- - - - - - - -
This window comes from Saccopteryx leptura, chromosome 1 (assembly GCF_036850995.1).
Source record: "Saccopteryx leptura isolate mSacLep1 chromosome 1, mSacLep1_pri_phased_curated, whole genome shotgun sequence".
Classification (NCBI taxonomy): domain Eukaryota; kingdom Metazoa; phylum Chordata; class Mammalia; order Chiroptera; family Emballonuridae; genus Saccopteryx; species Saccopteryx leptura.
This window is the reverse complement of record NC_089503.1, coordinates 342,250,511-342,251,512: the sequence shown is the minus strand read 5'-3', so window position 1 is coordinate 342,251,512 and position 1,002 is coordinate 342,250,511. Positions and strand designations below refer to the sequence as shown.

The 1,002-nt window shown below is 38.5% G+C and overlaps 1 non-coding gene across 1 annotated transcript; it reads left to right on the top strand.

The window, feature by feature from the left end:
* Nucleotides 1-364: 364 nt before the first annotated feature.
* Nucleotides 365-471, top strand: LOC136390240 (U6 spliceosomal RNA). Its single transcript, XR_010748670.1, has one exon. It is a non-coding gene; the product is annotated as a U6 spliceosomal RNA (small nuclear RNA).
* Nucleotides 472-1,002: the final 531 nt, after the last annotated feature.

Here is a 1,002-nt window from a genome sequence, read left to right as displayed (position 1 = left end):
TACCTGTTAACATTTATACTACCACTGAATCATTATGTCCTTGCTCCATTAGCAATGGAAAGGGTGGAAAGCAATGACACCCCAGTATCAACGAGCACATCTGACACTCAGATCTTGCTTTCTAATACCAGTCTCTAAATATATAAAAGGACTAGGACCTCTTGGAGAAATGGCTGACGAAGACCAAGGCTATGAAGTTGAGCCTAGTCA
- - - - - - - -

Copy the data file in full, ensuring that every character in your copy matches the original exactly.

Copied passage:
This window comes from Saccopteryx leptura, chromosome 1 (assembly GCF_036850995.1).
Source record: "Saccopteryx leptura isolate mSacLep1 chromosome 1, mSacLep1_pri_phased_curated, whole genome shotgun sequence".
Classification (NCBI taxonomy): domain Eukaryota; kingdom Metazoa; phylum Chordata; class Mammalia; order Chiroptera; family Emballonuridae; genus Saccopteryx; species Saccopteryx leptura.
This window is the reverse complement of record NC_089503.1, coordinates 342,250,511-342,251,512: the sequence shown is the minus strand read 5'-3', so window position 1 is coordinate 342,251,512 and position 1,002 is coordinate 342,250,511. Positions and strand designations below refer to the sequence as shown.

The 1,002-nt window shown below is 38.5% G+C and overlaps 1 non-coding gene across 1 annotated transcript; it reads left to right on the top strand.

The window, feature by feature from the left end:
* Nucleotides 1-364: 364 nt before the first annotated feature.
* Nucleotides 365-471, top strand: LOC136390240 (U6 spliceosomal RNA). Its single transcript, XR_010748670.1, has one exon. It is a non-coding gene; the product is annotated as a U6 spliceosomal RNA (small nuclear RNA).
* Nucleotides 472-1,002: the final 531 nt, after the last annotated feature.

Here is a 1,002-nt window from a genome sequence, read left to right as displayed (position 1 = left end):
TACCTGTTAACATTTATACTACCACTGAATCATTATGTCCTTGCTCCATTAGCAATGGAAAGGGTGGAAAGCAATGACACCCCAGTATCAACGAGCACATCTGACACTCAGATCTTGCTTTCTAATACCAGTCTCTAAATATATAAAAGGACTAGGACCTCTTGGAGAAATGGCTGACGAAGACCAAGGCTATGAAGTTGAGCCTAGTCA